Comments
     
There are no comments in this forum. Be first and add one

Featured Videos

Your JavaScript is turned off or you have an old version of Adobe's Flash Player. Get the latest Flash player.
Talks to Resume on Winter Gas for Ukrainei
X
Al Pessin
October 25, 2014 4:21 PM
Ukrainian and Russian officials will meet again next week in an effort to settle their dispute over natural gas supplies that threatens to leave Ukraine short of heating fuel for the coming winter. VOA’s Al Pessin reports from London the dispute is complex, and has both economic and geopolitical dimensions.
Video

Video Talks to Resume on Winter Gas for Ukraine

Ukrainian and Russian officials will meet again next week in an effort to settle their dispute over natural gas supplies that threatens to leave Ukraine short of heating fuel for the coming winter. VOA’s Al Pessin reports from London the dispute is complex, and has both economic and geopolitical dimensions.
Video

Video Smugglers Offer Cheap Passage From Turkey to Syria

Smugglers in Turkey offer a relatively cheap passage across the border into Syria. Ankara has stepped up efforts to stem the flow of foreign fighters who want to join Islamic State militants fighting for control of the Syrian border city of Kobani. But porous borders and border guards who can be bribed make illegal border crossings quite easy. Zlatica Hoke has more.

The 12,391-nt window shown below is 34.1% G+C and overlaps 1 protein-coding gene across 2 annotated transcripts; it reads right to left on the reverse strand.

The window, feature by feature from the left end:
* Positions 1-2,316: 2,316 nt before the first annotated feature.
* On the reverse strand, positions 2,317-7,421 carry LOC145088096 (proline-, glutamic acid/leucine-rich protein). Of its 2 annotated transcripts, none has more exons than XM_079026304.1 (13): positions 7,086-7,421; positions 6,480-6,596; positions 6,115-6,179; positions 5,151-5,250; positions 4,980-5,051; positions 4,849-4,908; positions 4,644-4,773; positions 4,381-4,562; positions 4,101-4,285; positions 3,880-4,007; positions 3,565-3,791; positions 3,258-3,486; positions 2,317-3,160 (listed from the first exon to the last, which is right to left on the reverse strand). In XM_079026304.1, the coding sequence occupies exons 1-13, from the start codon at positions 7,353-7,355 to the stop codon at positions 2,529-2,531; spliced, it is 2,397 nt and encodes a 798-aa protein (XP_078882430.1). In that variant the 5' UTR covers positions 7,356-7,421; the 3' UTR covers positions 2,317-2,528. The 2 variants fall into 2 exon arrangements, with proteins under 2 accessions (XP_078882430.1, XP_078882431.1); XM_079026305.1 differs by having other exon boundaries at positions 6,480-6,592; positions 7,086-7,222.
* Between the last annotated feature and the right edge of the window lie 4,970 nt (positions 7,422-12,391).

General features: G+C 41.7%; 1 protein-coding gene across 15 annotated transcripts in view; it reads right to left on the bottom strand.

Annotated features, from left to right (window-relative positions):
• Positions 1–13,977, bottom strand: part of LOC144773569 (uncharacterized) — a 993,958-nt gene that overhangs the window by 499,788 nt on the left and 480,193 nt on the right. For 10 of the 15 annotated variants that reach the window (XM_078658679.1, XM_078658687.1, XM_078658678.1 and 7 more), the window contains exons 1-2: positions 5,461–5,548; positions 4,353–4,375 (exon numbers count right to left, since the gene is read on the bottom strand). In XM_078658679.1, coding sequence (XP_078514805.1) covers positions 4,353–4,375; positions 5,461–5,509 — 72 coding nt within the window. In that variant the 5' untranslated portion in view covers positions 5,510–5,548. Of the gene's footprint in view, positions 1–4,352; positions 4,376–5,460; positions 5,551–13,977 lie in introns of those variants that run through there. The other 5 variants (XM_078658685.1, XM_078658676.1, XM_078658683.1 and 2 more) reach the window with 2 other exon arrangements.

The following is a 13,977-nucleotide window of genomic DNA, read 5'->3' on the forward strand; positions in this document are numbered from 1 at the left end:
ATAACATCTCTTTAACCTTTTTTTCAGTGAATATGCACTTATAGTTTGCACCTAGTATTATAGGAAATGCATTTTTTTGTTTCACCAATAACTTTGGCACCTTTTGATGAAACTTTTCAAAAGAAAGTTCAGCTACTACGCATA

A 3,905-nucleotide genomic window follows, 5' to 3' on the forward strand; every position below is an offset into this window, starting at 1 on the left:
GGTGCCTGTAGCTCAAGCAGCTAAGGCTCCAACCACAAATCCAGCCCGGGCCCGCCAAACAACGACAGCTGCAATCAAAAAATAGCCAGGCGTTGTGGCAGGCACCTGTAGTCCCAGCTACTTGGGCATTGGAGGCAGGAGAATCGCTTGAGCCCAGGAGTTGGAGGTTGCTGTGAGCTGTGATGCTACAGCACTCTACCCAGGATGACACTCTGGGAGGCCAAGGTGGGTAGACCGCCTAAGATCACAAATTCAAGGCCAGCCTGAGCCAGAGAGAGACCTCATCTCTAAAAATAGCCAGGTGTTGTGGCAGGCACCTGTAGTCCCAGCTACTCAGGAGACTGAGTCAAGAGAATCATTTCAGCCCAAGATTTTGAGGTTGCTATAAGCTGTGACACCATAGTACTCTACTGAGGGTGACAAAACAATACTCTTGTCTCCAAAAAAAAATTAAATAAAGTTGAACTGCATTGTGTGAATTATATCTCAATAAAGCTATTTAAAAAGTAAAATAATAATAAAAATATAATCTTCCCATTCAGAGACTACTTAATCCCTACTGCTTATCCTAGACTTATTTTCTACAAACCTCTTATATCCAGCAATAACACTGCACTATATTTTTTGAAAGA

Video

Video China Political Meeting Seeks to Improve Rule of Law

China’s communist leaders will host a top level political meeting this week, called the Fourth Plenum, and for the first time in the party’s history, rule of law will be a key item on the agenda. Analysts and Chinese media reports say the meetings could see the approval of long-awaited measures aimed at giving courts more independence and include steps to enhance an already aggressive and high-reaching anti-corruption drive. VOA’s Bill Ide has more from Beijing.